A workshop held in Abuja, Nigeria at the end of July culminated in Nigeria’s commitment to a roadmap to accede to the Helsinki Convention – otherwise known as the Convention on the Protection and use of Transboundary Waters and International Lakes. The Nigerian government had already indicated its interest in acceding to the Convention in 2017 by attending a meeting of Parties to the Convention, and formally announced its intention to do so in 2019. However, the workshop served to inform Nigerian stakeholders about the Convention, discuss the accession process, outline the road map for its implementation, and respond to queries about the consequences of adopting the framework. The workshop was jointly convened by the Federal Ministry of Water Resources of Nigeria and the Secretariat of the Helsinki Convention.
At the workshop, Nigeria’s Federal Minister of Water Resources, Engr. Suleiman H. Adamu, stated: “Nigeria attaches significant importance to transboundary water cooperation ... […] ... Nigeria this week will commit to a road map for its accession to and future implementation of the United Nations Water Convention. The government of Nigeria encourages all nations with which it shares water resources to accede to the Water Convention and ensure its full implementation. This offers a crucial means for us to work together to strengthen the foundations for peace, stability and sustainable development in the Lake Chad and Niger basins, for the mutual benefit of our populations and natural environment.”
The Helsinki Convention was adopted in 1992 – in Helsinki, hence its name – and entered into force in 1996. It was originally only adopted by UNECE members and provided a framework for transboundary water management and protection in the European region. However, it has extended its state party scope beyond the UNECE since 2013, opening the Convention to accession by states outside the European region, and this significantly enhances its potential to become a source for international water law. The Convention has recently gained a significant hold on the African continent, as Chad, Ghana, Guinea Bissau, Senegal and Togo have already acceded, while Chad and Uganda are also expected to accede soon.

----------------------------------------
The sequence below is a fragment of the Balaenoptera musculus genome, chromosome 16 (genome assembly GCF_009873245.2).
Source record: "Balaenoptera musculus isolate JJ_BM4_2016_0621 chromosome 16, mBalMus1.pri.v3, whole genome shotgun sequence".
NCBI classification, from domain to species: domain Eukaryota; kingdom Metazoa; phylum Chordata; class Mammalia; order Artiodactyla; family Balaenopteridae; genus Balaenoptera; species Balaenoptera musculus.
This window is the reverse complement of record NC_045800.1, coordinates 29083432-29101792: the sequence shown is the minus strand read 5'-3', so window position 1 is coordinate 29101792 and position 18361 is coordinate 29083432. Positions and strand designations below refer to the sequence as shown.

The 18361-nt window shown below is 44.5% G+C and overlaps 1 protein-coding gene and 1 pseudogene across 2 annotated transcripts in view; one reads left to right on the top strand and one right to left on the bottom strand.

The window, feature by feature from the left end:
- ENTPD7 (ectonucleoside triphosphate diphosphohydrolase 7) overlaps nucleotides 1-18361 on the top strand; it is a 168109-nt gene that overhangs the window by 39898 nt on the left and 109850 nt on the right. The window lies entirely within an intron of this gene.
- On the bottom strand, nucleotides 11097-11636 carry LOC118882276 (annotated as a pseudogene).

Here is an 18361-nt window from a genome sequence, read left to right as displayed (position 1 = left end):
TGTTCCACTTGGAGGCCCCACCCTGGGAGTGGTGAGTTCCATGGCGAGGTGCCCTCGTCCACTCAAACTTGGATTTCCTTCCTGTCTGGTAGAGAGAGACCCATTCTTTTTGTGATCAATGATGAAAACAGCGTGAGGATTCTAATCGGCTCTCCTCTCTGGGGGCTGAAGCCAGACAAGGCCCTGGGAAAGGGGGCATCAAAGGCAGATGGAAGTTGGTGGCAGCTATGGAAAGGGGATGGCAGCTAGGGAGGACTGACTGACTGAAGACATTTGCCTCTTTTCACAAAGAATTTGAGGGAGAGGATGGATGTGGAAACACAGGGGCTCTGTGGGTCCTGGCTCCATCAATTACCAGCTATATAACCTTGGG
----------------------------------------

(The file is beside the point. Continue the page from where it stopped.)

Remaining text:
Nigeria’s surface water resources are primarily contained in the Niger River Basin (shared with Algeria, Benin, Burkina Faso, Cameroon, Chad, Ivory Coast, Guinea, Mali and Niger) and Chad River Basin (shared with Algeria, Cameroon, Central African Republic, Libya, Niger, and Sudan). The waters of Lake Chad have been a matter of international concern for some time, as a combination of overexploitation and climate change have resulted in a 90% reduction of the surface area of the lake.